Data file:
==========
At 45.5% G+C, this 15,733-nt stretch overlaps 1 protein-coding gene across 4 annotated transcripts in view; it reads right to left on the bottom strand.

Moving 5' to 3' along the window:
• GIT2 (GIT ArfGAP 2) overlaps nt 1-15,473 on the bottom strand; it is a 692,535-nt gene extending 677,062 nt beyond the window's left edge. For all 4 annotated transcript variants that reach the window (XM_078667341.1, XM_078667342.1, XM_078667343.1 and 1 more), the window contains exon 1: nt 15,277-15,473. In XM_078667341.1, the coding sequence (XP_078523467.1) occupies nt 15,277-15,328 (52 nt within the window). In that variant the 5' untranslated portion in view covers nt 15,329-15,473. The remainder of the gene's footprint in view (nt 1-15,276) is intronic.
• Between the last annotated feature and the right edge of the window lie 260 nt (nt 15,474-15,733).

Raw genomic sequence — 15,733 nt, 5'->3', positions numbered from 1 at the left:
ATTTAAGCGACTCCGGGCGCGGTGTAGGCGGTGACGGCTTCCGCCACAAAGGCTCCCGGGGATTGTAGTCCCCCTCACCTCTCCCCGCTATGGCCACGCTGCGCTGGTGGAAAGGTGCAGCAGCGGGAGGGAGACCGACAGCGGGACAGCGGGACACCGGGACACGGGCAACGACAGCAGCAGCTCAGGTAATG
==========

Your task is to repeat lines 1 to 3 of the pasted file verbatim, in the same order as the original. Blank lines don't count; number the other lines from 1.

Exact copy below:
At 45.5% G+C, this 15,733-nt stretch overlaps 1 protein-coding gene across 4 annotated transcripts in view; it reads right to left on the bottom strand.

Moving 5' to 3' along the window:
• GIT2 (GIT ArfGAP 2) overlaps nt 1-15,473 on the bottom strand; it is a 692,535-nt gene extending 677,062 nt beyond the window's left edge. For all 4 annotated transcript variants that reach the window (XM_078667341.1, XM_078667342.1, XM_078667343.1 and 1 more), the window contains exon 1: nt 15,277-15,473. In XM_078667341.1, the coding sequence (XP_078523467.1) occupies nt 15,277-15,328 (52 nt within the window). In that variant the 5' untranslated portion in view covers nt 15,329-15,473. The remainder of the gene's footprint in view (nt 1-15,276) is intronic.